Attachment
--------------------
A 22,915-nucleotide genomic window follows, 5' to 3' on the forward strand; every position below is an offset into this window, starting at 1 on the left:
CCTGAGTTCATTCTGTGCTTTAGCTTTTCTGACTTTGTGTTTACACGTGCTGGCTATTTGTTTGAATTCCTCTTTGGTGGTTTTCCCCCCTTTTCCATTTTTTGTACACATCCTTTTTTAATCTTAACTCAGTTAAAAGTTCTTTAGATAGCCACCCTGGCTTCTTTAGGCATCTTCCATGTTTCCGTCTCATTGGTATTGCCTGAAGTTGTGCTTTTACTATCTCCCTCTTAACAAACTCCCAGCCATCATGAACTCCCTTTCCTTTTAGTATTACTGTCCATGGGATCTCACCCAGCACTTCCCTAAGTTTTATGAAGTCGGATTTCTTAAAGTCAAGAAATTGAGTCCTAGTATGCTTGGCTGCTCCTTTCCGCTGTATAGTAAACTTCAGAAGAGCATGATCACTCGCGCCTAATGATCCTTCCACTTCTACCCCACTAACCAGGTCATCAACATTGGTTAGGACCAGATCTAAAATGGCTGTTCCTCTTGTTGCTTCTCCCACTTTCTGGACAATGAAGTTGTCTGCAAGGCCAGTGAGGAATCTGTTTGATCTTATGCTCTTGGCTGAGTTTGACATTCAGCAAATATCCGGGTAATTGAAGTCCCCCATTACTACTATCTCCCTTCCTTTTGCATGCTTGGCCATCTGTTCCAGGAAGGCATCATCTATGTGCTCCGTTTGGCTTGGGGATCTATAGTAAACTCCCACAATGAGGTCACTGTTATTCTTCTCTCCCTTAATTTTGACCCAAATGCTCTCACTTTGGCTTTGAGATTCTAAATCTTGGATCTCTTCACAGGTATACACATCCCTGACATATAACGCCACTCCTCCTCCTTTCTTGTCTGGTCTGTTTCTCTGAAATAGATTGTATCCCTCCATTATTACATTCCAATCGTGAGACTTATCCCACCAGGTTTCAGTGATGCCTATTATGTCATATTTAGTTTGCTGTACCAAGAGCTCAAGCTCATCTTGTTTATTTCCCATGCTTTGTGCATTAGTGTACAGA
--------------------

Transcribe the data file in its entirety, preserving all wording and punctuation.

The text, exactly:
A 22,915-nucleotide genomic window follows, 5' to 3' on the forward strand; every position below is an offset into this window, starting at 1 on the left:
CCTGAGTTCATTCTGTGCTTTAGCTTTTCTGACTTTGTGTTTACACGTGCTGGCTATTTGTTTGAATTCCTCTTTGGTGGTTTTCCCCCCTTTTCCATTTTTTGTACACATCCTTTTTTAATCTTAACTCAGTTAAAAGTTCTTTAGATAGCCACCCTGGCTTCTTTAGGCATCTTCCATGTTTCCGTCTCATTGGTATTGCCTGAAGTTGTGCTTTTACTATCTCCCTCTTAACAAACTCCCAGCCATCATGAACTCCCTTTCCTTTTAGTATTACTGTCCATGGGATCTCACCCAGCACTTCCCTAAGTTTTATGAAGTCGGATTTCTTAAAGTCAAGAAATTGAGTCCTAGTATGCTTGGCTGCTCCTTTCCGCTGTATAGTAAACTTCAGAAGAGCATGATCACTCGCGCCTAATGATCCTTCCACTTCTACCCCACTAACCAGGTCATCAACATTGGTTAGGACCAGATCTAAAATGGCTGTTCCTCTTGTTGCTTCTCCCACTTTCTGGACAATGAAGTTGTCTGCAAGGCCAGTGAGGAATCTGTTTGATCTTATGCTCTTGGCTGAGTTTGACATTCAGCAAATATCCGGGTAATTGAAGTCCCCCATTACTACTATCTCCCTTCCTTTTGCATGCTTGGCCATCTGTTCCAGGAAGGCATCATCTATGTGCTCCGTTTGGCTTGGGGATCTATAGTAAACTCCCACAATGAGGTCACTGTTATTCTTCTCTCCCTTAATTTTGACCCAAATGCTCTCACTTTGGCTTTGAGATTCTAAATCTTGGATCTCTTCACAGGTATACACATCCCTGACATATAACGCCACTCCTCCTCCTTTCTTGTCTGGTCTGTTTCTCTGAAATAGATTGTATCCCTCCATTATTACATTCCAATCGTGAGACTTATCCCACCAGGTTTCAGTGATGCCTATTATGTCATATTTAGTTTGCTGTACCAAGAGCTCAAGCTCATCTTGTTTATTTCCCATGCTTTGTGCATTAGTGTACAGA